By contrast, in a child-led learning environment, children have some control over their learning. They often decide what to study and how to study it in partnership with their teachers, who are supported by administrators who believe in this approach to education. Parents who seek out such learning environments for their children, also support the value of empowering children in the classroom (and in life) and are often given the opportunity to participate and shape the "curriculum". Teachers/administrators, parents, and students form a triangle of learning where each influences the others and all work together to achieve the best possible outcome. The relationship is part of the education.

In our world where information changes before the ink is dry in a new textbook, we need to focus more on teaching children how to learn than telling them what to learn. In a time where communication and collaboration are becoming more and more vital, we need to give our children the tools they need to form meaningful communities and relationships. Child-led learning achieves these goals, and more.


Photo courtesy of D Sharon Pruitt under a Creative Commons License

Friday, February 19, 2010

Friday Web Roundup

Play to Learn - A Fantastic Op-Ed by Susan Engel in the New York Times which supports what we do at Wellspring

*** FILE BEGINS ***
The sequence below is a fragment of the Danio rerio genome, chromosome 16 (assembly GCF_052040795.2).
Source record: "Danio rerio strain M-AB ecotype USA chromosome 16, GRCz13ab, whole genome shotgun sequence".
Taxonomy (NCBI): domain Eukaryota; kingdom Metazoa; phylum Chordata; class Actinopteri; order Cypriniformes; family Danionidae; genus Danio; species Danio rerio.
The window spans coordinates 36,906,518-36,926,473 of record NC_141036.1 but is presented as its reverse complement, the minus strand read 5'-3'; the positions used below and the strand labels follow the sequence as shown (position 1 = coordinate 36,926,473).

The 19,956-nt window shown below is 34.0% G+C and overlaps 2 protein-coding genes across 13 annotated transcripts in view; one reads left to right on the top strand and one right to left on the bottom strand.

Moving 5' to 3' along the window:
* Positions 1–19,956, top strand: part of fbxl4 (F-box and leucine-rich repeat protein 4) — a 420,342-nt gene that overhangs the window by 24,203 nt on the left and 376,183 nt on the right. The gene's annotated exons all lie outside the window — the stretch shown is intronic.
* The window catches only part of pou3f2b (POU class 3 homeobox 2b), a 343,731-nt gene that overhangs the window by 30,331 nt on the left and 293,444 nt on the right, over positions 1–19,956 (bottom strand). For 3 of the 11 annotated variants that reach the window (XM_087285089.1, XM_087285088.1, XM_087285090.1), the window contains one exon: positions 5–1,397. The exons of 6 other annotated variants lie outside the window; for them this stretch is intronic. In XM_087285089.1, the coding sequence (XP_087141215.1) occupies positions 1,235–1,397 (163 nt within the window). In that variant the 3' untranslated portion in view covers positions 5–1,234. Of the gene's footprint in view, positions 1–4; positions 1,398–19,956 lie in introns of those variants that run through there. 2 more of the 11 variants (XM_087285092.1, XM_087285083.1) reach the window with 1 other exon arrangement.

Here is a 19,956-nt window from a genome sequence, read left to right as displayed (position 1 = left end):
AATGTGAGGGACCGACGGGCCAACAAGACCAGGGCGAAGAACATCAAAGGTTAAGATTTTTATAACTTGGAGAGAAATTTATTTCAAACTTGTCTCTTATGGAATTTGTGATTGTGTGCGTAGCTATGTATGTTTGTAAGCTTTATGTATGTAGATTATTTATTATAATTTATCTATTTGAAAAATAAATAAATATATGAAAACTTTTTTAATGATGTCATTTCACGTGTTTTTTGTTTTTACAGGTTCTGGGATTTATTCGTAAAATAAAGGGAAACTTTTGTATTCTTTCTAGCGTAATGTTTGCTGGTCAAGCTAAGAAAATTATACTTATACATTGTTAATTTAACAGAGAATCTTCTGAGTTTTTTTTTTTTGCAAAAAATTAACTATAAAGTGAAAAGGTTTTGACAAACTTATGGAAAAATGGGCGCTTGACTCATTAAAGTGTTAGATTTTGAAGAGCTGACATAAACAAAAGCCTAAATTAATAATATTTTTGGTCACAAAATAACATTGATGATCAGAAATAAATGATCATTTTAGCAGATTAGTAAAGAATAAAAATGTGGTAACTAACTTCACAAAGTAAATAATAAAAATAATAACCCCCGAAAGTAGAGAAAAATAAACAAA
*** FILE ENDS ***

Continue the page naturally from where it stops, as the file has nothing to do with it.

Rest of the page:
Is Imaginitive Play a Waste of Time? - Great post at Childhood 101 listing all the benefits of imaginitive play

End the Morning Struggle Overnight - Who can't use some tips on getting out the door on time? Child Perspective offers some good ones.

What We Get When We Give - Half Full details the many benefits (to us!) of being kind
Iridescence - 5 Orange Potatoes offers a cool idea for an easy and inexpensive do-at-home experiment using ice, salt and food coloring

Embrace Your Family's Unique Learning Styles - Zen Family Habits offers some ideas to help family members understand their differences

Photo courtesy of flickr user laffy4k under a Creative Commons license

Thursday, February 18, 2010

More Great Minds Support Holistic Education

Not only the Dalai Lama, but other educators, thinkers and visionaries are beginning to recognize the need for a more holistic approach to education.